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rdclements

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About rdclements

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  1. rdclements

    Military and Scouting

    Scouting uses many elements that are similar to the military and I know some military veterans who are excellent scouters. I have also seen problems when adults with military experience try to make scouting too militaristic. Then there are the adults who were never in the military but wish that they had been and that can have some troubling impacts on their scouts.
  2. rdclements

    Trayvon Martin

    The campaign to get SYG laws on the books is a tactic from the NRA to outflank any federal regulation of guns. The SYG provisions encourage people to shoot first which only increases the level of violence and they make it more confusing to the authorities on when to prosecute.
  3. rdclements

    Trayvon Martin

    The juror interviewed by Anderson Cooper specifically mentioned the stand your ground law even though it was not highlighted as part of the legal arguments in court. This indicates that the jurors were at least aware of the law. The problem with the stand your ground laws is that they are not needed. Self defense has been an acceptable use of force for a very long time. The stand your ground provisions only serve to increase the motivation for violence. Self Defense: "I tried to get away from him but he kept after me so I had no choice but to defend myself." SYG: "I felt threatened so I killed him."
  4. rdclements

    Trayvon Martin

    I highly doubt that Zimmerman shot the Trayvon Martin because he was black. I think folks are forgetting a few things and not thinking analytically. One, as jblake47 and others have tried to point out - jury trials such as these do not have an objective to prove someone innocent. The judges direction to the jury was to determine if George Zimmerman acted in self-defense or in legalese - if the death of Trayvon Martin resulted from the justifiable use of deadly force and that a person is justified in using deadly force if he reasonably believes that such force is necessary to prevent imminent death or great bodily harm to himself. The jury was also instructed to judge Zimmerman by the circumstances by which he was surrounded at the time the force was used, that the danger facing George Zimmerman need not have been actual; however, to justify the use of deadly force, the appearance of danger must have been so real that a reasonably cautious and prudent person under the same circumstances would have believed that the danger could be avoided only through the use of that force. There was conflicting testimony - there was very different testimony by several witnesses stating who was the aggressor. So, for me - concluding that there was reasonable doubt was the correct verdict. That doesn't mean that Zimmerman acted properly. Also, I believe the jury was 100% female, as was the Circuit judge and no one is claiming gender issues? (It was not 100% white as some have claimed. Five where white and one Hispanic.) The fact that Trayvon Martin did not simply go home or that Zimmerman should have stayed in his car or not followed Martin are irrelevant to the case at hand. It did not matter how the confrontation came to be - if Zimmerman was profiling, if Martin was looking for a fight - it only mattered that when Zimmerman fired a bullet through Trayvon's heart, was the appearance of danger so real that a reasonably cautious and prudent person believe that the danger could be avoided only through the use of that force? I do pretty much agree that Zimmerman acted improperly, but not illegally. It would have been better for all concerned, if he had stayed in his vehicle. That said, it's easy to say that in hindsight, and not living in a neighborhood that has been burglarized several times. OK, so let's agree then "that Zimmerman acted improperly, but not illegally". Then we need to correct the criminal code to get rid of the stand your ground provisions that make it next to impossible to convict the shooter in a case like this one. In 2010, 4,828 young people (age 10-24) were victims of homicide, over 82% from gun fire. Also during 2010, there were 499 US military fatalities in the Afghanistan area. I don't know what an acceptable number might be, but I think that we have too many young people getting shot and it should be more difficult to do that.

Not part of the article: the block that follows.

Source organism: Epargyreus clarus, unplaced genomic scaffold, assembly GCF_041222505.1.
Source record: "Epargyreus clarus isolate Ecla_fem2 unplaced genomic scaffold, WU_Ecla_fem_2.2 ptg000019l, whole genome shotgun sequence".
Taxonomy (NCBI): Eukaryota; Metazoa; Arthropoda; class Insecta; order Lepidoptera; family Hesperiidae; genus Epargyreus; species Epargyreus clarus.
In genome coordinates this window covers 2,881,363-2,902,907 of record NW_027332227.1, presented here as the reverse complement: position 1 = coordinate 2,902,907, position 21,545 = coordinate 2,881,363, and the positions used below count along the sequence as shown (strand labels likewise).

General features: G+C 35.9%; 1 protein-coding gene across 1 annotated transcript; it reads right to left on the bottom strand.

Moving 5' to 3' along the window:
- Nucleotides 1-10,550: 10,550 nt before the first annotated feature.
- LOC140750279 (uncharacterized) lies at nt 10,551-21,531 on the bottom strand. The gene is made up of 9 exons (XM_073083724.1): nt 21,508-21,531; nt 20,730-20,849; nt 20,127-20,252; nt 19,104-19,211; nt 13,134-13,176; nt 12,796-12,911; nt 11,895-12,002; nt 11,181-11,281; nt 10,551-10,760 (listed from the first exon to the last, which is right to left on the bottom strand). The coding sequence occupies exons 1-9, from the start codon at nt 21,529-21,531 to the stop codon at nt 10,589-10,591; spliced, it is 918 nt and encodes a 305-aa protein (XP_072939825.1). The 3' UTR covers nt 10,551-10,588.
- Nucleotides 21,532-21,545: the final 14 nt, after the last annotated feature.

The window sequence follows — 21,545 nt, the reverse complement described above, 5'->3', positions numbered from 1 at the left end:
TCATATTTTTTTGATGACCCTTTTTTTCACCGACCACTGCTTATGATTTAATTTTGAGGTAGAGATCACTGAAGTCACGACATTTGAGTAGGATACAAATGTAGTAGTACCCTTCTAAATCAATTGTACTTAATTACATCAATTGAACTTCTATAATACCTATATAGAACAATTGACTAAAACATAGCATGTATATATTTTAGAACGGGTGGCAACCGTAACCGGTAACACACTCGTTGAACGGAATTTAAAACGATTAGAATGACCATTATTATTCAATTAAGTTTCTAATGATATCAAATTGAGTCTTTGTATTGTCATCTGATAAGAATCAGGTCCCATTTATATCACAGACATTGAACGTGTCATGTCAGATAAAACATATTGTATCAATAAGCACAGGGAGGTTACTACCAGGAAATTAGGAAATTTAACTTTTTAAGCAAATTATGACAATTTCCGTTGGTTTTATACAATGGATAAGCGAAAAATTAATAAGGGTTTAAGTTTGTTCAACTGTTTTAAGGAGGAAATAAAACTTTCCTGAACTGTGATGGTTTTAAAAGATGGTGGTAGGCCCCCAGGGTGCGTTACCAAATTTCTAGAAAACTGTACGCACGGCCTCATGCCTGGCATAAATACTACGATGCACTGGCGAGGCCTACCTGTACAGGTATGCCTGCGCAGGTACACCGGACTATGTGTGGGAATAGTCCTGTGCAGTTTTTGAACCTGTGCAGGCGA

5. rdclements

    Trayvon Martin

    Yes, judging folks by race happens all the time. I try to be intentional to avoid making that error. The media reaction to the Paula Deen mess, and all the companies racing to dissociate from her, was an overreaction. It would have been more beneficial to acknowledge that Mrs. Deen recognizes that the racial attitudes that were common in certain places 20 years ago are not acceptable today. But here's the challenge: If it is offensive for a white woman to use certain racial terms, why is it acceptable (common) for a black rapper? To say that certain words are acceptable when spoken by one racial group but offensive from another is its own form of racism.
  6. rdclements

    Trayvon Martin

    I believe that it is wrong and foolish to judge individuals based on race. As a southern white male, I do not have much experience being the recipient of racial or gender discrimination. At the same time, it is possible and probable that my judgement is influenced by race due to my heritage and life experience, even though I would prefer that it was not. I have been in situations where black people have accused me of being racist due to a decision that I had made. It is easy to excuse comments made in the heat of the moment. The fact is that there is racism in our country and accusing people of racism where it is not justified simply allows real racism to hide. Paula Deen continues to get pounded in the media because she admitted under oath to using racial language decades ago. An all white jury found Zimmerman not guilty after he killed a kid for being black. One part of the Zimmerman case that troubles me is the enthusiasm that some people on the right have shown over the verdict. A young man is dead, how is there anything to celebrate?